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That time I feared free time rather than relishing it

Today proved to be a productive one. After an early morning yoga class I met my friend Keith for coffee and had an enjoyable about how he might find focus in what he is working on and find some free time to maintain his energy and sanity. After we wrapped up, I headed over to Cortex, first transcribing notes I had taken from Deep Work, which helped me reflect on ways to incorporate more of the principles into my life and work. Two jumped out and I’m working on at the moment

  1. Creating a “shutdown ritual” that I use every work day to make notes of where I am, where I am going and then wind down my brain to disconnect for the day

  2. Creating deep work experiments by taking projects from my to-do list, evaluating how much time I believe something like this typically takes, and then drastically reducing the time allotment I give myself, making attempts at trialing my deep work abilities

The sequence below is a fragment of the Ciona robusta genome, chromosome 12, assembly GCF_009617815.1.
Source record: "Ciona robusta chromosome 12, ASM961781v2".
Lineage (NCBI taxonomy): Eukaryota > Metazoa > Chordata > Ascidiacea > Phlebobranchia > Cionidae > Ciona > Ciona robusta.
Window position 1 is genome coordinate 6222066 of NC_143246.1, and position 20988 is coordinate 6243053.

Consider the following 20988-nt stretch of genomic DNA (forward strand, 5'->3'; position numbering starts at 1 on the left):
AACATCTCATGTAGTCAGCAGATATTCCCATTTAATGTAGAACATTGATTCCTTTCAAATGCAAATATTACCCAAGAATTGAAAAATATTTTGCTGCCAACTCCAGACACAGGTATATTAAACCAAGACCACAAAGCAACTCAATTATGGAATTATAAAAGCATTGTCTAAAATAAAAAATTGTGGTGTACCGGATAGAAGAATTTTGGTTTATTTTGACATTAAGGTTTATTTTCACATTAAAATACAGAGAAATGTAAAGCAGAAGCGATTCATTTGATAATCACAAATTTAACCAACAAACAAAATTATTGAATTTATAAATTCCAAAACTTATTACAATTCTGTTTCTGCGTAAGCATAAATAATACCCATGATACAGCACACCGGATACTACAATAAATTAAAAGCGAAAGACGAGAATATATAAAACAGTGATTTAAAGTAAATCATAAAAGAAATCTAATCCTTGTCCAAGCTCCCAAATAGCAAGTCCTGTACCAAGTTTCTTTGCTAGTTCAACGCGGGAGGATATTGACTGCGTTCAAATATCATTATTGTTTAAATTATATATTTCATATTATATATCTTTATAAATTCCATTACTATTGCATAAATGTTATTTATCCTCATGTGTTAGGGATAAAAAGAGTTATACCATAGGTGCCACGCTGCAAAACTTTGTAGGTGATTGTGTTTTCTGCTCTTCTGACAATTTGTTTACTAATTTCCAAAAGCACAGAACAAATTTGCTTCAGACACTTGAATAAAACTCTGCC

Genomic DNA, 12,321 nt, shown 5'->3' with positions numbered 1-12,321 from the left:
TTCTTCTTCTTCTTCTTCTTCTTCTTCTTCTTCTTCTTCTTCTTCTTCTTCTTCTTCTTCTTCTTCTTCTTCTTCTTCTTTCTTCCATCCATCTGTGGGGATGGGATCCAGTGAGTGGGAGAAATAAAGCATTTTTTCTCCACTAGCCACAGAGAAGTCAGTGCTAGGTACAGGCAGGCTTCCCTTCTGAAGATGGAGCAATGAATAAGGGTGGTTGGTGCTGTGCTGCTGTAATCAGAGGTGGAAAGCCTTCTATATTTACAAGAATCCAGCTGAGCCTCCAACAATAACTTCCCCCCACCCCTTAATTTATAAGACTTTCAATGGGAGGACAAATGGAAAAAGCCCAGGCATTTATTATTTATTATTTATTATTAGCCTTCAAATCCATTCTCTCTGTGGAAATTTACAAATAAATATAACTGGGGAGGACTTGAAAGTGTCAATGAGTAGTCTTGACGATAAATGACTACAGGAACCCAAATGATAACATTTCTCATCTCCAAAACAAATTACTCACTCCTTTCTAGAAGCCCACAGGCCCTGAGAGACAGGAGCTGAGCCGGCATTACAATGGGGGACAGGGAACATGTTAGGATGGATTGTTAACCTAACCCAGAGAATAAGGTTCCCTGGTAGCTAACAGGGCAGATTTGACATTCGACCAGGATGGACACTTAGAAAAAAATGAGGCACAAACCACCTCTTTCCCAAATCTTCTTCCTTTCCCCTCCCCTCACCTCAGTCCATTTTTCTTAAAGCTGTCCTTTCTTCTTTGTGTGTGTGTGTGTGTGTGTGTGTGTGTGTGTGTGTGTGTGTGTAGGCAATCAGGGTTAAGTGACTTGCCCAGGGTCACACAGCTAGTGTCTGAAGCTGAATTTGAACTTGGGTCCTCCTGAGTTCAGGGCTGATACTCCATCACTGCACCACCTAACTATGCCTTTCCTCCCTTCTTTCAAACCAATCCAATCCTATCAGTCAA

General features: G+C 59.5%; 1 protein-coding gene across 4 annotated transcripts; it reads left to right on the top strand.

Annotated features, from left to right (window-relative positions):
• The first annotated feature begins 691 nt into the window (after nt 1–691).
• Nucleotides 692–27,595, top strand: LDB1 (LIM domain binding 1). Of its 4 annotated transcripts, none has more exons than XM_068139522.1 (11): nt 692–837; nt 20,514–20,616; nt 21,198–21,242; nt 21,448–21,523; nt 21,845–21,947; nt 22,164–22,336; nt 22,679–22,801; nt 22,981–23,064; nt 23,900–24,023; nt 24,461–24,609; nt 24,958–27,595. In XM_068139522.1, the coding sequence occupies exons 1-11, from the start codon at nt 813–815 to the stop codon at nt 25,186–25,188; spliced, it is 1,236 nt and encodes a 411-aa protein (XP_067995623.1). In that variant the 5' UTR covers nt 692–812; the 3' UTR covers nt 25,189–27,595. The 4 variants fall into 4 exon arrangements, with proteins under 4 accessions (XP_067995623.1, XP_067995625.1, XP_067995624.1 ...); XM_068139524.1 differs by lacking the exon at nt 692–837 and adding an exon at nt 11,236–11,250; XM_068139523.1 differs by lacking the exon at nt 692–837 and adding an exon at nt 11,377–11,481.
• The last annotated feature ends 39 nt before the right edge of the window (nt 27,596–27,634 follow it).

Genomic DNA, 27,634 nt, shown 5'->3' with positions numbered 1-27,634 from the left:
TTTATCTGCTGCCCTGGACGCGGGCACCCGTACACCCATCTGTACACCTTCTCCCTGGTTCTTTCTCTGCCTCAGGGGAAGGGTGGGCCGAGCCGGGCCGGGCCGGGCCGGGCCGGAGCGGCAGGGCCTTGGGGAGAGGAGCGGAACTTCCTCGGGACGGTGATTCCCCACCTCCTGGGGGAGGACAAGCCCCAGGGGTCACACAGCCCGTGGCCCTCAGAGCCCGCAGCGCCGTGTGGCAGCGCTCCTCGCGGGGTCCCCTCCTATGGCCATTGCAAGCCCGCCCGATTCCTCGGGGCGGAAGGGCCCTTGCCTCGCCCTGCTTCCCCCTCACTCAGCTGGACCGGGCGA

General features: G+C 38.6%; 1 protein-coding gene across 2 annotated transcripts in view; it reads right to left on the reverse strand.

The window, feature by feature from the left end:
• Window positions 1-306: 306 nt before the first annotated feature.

After working on that, I addressed a few administrative tasks and chatted for a while with my good friend Max. By early afternoon I left to go enjoy the weather and read Rising Strong and edit something I had written earlier. After giving a reasonable amount of time to both, I took a walk in the park and when I got back to my car discovered, “It’s only 2:30! What am I going to do with the rest of my day?!” While it wasn’t a heightened panic, it would be fair to describe my emotions as more fear-based than one of excitement. Would I squander the day or miss out on productivity?

After a minute or two I was able to take a step back and realize the narrative around busyness that was driving my concern. What would I do with the day? I had a couple job prospects in motion, I had read, written, reflected on previous readings, had two great conversations with friends and taken time for my health earlier that morning? How much more did I have to fit into the day to consider it a win? It was even ironic that my notes were from Deep Work, which speaks about working hard and then letting go. The book’s author even cites Tim Kreider’s manifesto on laziness (video) which says, “I am the laziest ambitious person I know… I also feel like 4 or 5 hours is enough to earn my stay on the planet for one more day.”

Here is to getting stuff done and then stepping away from it.

Go Forth Boldly

"Time and quiet should not be luxury items”,

Tim Kreider

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